Once again, hunters in Wyoming are left watching the controversial predators become the prey of sportsmen in other states, but not here. Until the state and federal government reach an agreement, the fate of Wyoming’s wolves remains …
As our neighbors in Idaho and Montana gear up for wolf hunts, hundreds of wolves roaming Wyoming remain on the endangered species list.
Idaho began selling wolf hunting tags May 5 — just a day after the predators were taken off the endangered species list in most states. Montana wildlife officials are looking to issue wolf hunting licenses beginning in August.
Once again, hunters in Wyoming are left watching the controversial predators become the prey of sportsmen in other states, but not here. Until the state and federal government reach an agreement, the fate of Wyoming’s wolves remains uncertain.
Earlier this month, lawmakers lifted federal protections for thousands of gray wolves in most states, marking the first time Congress has removed an animal listed under the endangered act.
“From a biological perspective, gray wolves have recovered,” said Interior Secretary Ken Salazar. “That is a remarkable milestone for an iconic American species.”
While wolves have indeed recovered, after years of lawsuits, heated debates and failed attempts at delisting, the species remains “endangered” in Wyoming.
Whether in stubbornness or an anti-wolf stance, Wyoming leaders have insisted on keeping a measure in the state’s plan that would allow wolves to be shot on sight in most of the state. Federal officials (as well as environmentalists) have objected to that plan, preferring wolves be hunted only with a license under a “trophy game” classification — and since an agreement has yet to be reached, Wyoming was left behind in the recent decision.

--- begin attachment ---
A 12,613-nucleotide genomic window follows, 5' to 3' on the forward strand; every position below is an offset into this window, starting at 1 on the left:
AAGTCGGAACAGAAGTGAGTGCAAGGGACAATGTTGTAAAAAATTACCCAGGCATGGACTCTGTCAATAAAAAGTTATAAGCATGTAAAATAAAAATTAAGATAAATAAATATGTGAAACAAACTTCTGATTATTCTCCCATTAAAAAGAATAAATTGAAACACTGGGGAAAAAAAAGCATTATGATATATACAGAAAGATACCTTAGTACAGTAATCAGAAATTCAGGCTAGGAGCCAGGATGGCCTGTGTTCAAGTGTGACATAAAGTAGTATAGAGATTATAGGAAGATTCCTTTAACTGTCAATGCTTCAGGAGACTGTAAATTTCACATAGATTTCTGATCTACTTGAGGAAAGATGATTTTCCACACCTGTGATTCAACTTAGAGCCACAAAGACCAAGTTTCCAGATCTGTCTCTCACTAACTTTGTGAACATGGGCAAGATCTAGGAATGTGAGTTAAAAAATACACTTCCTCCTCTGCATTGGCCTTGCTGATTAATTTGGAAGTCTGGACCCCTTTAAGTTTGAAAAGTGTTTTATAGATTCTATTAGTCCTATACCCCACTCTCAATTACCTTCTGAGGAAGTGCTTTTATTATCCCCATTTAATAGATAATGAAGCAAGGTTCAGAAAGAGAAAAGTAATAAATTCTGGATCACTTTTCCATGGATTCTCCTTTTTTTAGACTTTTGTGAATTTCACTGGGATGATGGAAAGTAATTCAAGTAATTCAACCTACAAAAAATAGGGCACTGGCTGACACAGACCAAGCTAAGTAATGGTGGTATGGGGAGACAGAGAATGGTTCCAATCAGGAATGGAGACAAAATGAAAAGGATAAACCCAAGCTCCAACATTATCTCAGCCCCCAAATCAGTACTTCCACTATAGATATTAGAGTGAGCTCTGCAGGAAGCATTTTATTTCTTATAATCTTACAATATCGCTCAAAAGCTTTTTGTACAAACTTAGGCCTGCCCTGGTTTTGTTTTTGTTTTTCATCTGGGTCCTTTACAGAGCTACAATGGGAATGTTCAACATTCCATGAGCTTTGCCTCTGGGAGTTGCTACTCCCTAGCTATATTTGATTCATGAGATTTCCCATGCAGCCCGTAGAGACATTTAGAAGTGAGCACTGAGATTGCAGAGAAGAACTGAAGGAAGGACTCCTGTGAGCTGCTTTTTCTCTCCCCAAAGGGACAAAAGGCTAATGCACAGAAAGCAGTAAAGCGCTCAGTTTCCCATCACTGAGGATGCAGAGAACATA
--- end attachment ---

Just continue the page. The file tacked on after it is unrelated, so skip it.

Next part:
But the stalemate may end soon.
By this summer, Wyoming may reach an agreement setting new boundaries where wolves could be managed as protected game animals in northwestern Wyoming, Gov. Matt Mead told the Associated Press. The state also may allow a minimum of 100 wolves in Wyoming outside of Yellowstone National Park, Mead said.
Gov. Mead’s work toward a compromise and his efforts to continue negotiations with the federal government are commendable.
“The history on this has shown that people are very litigious and have strong feelings about it both ways,” Mead told The Associated Press earlier this spring. “What we want to do is move us forward and get us out from under these lawsuits. Get us to a plan where Wyoming could manage the wolves.”
Like Mead — and most Wyomingites — we want to see the state move forward with a plan and gain control of wolves.
Of course, obstacles remain, especially with Wyoming leaders seeking a clause that would forbid any judicial review of a wolf agreement. We want seemingly never-ending lawsuits to finally come to a halt, but it will be difficult for such a clause to be approved.
After more than 15 years of clashes, controversy and continuing concern over wolves preying on livestock and struggling elk herds, we hope a resolution is near so that wolves, like other wildlife, will be managed by the state.